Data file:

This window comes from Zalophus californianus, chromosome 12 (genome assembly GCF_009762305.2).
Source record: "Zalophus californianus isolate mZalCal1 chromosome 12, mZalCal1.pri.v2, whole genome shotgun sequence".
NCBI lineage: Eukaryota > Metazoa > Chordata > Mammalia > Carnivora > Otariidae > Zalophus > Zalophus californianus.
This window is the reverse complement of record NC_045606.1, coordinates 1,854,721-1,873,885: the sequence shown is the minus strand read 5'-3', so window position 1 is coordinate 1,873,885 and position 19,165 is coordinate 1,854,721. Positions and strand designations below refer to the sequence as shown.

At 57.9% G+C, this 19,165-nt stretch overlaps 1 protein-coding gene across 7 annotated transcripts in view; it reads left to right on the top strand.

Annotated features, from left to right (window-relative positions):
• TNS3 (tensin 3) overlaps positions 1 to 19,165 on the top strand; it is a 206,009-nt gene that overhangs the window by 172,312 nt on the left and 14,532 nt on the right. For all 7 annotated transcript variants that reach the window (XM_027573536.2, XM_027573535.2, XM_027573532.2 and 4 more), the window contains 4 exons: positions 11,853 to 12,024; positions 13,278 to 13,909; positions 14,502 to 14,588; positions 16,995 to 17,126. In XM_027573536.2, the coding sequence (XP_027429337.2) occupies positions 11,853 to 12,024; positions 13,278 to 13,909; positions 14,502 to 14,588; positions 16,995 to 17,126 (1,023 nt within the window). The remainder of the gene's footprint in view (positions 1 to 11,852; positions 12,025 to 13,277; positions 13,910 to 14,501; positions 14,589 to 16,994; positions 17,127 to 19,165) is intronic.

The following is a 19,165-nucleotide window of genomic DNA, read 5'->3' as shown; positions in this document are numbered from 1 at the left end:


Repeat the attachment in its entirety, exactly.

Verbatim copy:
This window comes from Zalophus californianus, chromosome 12 (genome assembly GCF_009762305.2).
Source record: "Zalophus californianus isolate mZalCal1 chromosome 12, mZalCal1.pri.v2, whole genome shotgun sequence".
NCBI lineage: Eukaryota > Metazoa > Chordata > Mammalia > Carnivora > Otariidae > Zalophus > Zalophus californianus.
This window is the reverse complement of record NC_045606.1, coordinates 1,854,721-1,873,885: the sequence shown is the minus strand read 5'-3', so window position 1 is coordinate 1,873,885 and position 19,165 is coordinate 1,854,721. Positions and strand designations below refer to the sequence as shown.

At 57.9% G+C, this 19,165-nt stretch overlaps 1 protein-coding gene across 7 annotated transcripts in view; it reads left to right on the top strand.

Annotated features, from left to right (window-relative positions):
• TNS3 (tensin 3) overlaps positions 1 to 19,165 on the top strand; it is a 206,009-nt gene that overhangs the window by 172,312 nt on the left and 14,532 nt on the right. For all 7 annotated transcript variants that reach the window (XM_027573536.2, XM_027573535.2, XM_027573532.2 and 4 more), the window contains 4 exons: positions 11,853 to 12,024; positions 13,278 to 13,909; positions 14,502 to 14,588; positions 16,995 to 17,126. In XM_027573536.2, the coding sequence (XP_027429337.2) occupies positions 11,853 to 12,024; positions 13,278 to 13,909; positions 14,502 to 14,588; positions 16,995 to 17,126 (1,023 nt within the window). The remainder of the gene's footprint in view (positions 1 to 11,852; positions 12,025 to 13,277; positions 13,910 to 14,501; positions 14,589 to 16,994; positions 17,127 to 19,165) is intronic.

The following is a 19,165-nucleotide window of genomic DNA, read 5'->3' as shown; positions in this document are numbered from 1 at the left end: